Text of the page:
March 26, 2009

The House Republicans made a big deal about their new budget proposal today on the hill. They held a full press conference at the same time President Obama was answering questions during a live streaming web chat format. Rep, John Boehner was holding an 18 page pamphlet in his hands and calling it "The Recovery Road to Recovery. He was accompanied by "Britney" Cantor and pretty boy Paul Ryan to do the honors of getting down to the business of conservative ideas instead of being the "just say no to Obama" party. Well, their plan is not a plan. It has no information in it. The only person that made out today was the printer they used to copy this up. Contessa Brewer got a bit bothered by their ponzi press conference as much as I did. After their presser she ended the segment with this:

Brewer: But again, so far in this news conference, we're not hearing specifics on how the are planning to accomplish that. We'll keep listening. If we find out there are some new details out of this news conference we'll bring them to you.

Later on in the show, NBC's Mike Viqueira joined her to give us the low down on the Republican plan to save us all. It was hilarious.

Brewer: I am very frustrated Mike, because we were waiting for this, we cut away from the President to hear the big build-up. Republicans have a plan, they have ideas, they're not the party of no and all I heard in that news conference was what they don't like about the president's plan.

Viqueira: ...not Nora, Contessa, I'll pass that along. They did hold up this, John Boehner, they did hold up this budget book here and said now we have a plan now here's our budget. What it is, it is a plan and a proposal ... it outlines what the president wants to do ... talks about what Republicans want to do in very broad terms, it does not have in the sense of a traditional budget, numbers with estimates an estimate for how much they can reduce the deficit, things of that nature. That they say will come next week when they take this up on the floor. For example, what would they do? They would undo what they would call the recent reckless and wastefull Democratic spending binge including the so called stimulus and omnibus bills ...

Brewer: But Mike, we've heard that before.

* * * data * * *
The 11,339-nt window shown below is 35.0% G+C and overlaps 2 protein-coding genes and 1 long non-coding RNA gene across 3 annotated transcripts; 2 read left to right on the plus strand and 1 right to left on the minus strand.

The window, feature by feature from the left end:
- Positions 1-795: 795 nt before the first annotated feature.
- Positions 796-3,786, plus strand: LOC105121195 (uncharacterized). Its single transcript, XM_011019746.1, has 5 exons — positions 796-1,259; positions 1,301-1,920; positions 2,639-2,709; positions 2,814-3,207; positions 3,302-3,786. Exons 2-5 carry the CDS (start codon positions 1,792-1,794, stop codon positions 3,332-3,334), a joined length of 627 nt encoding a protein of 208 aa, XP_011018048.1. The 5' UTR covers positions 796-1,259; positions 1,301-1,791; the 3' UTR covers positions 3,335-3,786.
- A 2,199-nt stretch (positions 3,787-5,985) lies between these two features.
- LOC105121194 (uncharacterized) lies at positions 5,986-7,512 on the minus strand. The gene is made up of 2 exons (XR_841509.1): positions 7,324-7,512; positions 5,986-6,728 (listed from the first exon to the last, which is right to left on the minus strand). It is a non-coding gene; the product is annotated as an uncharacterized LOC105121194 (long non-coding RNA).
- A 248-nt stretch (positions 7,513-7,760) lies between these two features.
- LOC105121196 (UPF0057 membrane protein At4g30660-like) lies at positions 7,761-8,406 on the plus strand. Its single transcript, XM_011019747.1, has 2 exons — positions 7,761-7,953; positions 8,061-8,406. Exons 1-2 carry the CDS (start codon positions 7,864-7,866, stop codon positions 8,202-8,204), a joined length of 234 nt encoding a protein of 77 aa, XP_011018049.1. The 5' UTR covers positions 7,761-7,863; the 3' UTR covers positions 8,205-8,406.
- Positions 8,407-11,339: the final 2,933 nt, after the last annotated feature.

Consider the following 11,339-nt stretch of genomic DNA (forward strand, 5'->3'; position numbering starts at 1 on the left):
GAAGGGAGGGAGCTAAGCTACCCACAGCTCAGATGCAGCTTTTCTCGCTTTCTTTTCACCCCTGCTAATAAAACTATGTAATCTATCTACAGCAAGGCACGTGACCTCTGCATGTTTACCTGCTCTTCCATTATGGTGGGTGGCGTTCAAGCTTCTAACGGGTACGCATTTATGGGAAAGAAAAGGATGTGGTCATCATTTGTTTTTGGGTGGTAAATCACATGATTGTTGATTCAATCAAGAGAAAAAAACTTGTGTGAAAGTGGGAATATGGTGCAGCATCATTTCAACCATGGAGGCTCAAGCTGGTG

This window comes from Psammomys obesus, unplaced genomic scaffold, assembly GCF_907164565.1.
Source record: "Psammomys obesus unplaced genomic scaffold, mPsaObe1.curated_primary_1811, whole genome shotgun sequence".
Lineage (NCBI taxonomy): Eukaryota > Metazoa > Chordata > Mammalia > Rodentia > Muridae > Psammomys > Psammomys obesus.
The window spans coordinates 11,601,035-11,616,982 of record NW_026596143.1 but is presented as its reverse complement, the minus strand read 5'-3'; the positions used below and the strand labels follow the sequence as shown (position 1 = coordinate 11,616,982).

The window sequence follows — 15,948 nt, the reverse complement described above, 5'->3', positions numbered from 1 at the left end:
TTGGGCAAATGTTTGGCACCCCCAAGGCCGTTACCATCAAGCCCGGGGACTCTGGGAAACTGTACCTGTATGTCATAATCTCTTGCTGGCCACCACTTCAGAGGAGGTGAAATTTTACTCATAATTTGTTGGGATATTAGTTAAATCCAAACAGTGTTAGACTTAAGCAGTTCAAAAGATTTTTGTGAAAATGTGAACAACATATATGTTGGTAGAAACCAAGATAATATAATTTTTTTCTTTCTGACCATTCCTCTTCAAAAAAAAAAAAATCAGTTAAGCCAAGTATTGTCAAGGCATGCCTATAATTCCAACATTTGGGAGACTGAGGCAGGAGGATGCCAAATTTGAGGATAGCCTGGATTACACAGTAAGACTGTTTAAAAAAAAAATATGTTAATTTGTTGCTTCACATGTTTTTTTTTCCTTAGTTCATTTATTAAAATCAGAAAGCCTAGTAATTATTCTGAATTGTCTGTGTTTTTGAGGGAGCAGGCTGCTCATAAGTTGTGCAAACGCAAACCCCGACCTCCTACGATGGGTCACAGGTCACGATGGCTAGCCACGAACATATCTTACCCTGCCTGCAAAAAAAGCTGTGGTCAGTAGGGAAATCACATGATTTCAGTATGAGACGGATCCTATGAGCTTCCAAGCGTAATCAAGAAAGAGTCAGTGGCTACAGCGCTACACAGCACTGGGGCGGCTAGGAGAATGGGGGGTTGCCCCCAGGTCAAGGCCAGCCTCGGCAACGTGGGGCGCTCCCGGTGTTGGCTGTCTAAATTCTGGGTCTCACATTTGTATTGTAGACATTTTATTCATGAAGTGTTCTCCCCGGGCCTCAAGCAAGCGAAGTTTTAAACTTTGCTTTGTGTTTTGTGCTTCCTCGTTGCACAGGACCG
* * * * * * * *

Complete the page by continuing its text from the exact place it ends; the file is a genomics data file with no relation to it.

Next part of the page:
Brewer: We've heard them and today you get us all hyped up and you have our undivided attention and what happens when you get up and repeat the same criticism we've already heard. I didn't hear ideas. I heard the promise of ideas, and we're going to have more on x, y and z, but I didn't hear the ideas.

Viqueira: Right, so you're saying it's old wine in new bottles, that's what you're saying essentially.

Brewer: Well, that was a much pithier way of saying it.

That about sums up the conservatives. "Old wine in new bottles." has a nice ring, even if Boehner is hardly a new bottle any more.

Steve has more:

Keep that quote in mind when considering the "budget" House Republicans unveiled this morning.

Stung by their stereotyping as the "party of no," House Republicans eagerly promoted the unveiling of their alternative to President Obama's budget today -- but when they finished speaking, reporters had one big question: Where's the actual budget? You know, the numbers that show deficit projections and discretionary spending?

There certainly was no hard budgetary data in the attractively designed 18-page packet that the House GOP handed out today, its blue cover emblazoned with an ambitious title: "The Republican Road to Recovery." When Minority Leader John Boehner (R-OH) was asked what his goal for deficit reduction would be -- President Obama aims to halve the nation's spending imbalance within five years -- Boehner responded simply: "To do better [than Obama]."

And that's really all we got. House GOP leaders held a press conference this morning to prove a) they could put together a budget; b) that they could be the "party of yes"; and c) that their agenda is about more than just saying the opposite of whatever President Obama wants.

Instead, they unveiled a "budget" with no numbers or even budget estimates, and spent most of the press conference criticizing the president.

Republican leaders posted their "Road to Recovery" report online, and it's more or less a joke. Apparently -- I hope you're sitting down -- the minority party believes the nation will thrive if we cut taxes, stick with Bush's energy policies, and pursue more deregulation. How much would this cost? They don't say. How would this affect the deficit? They don't say.

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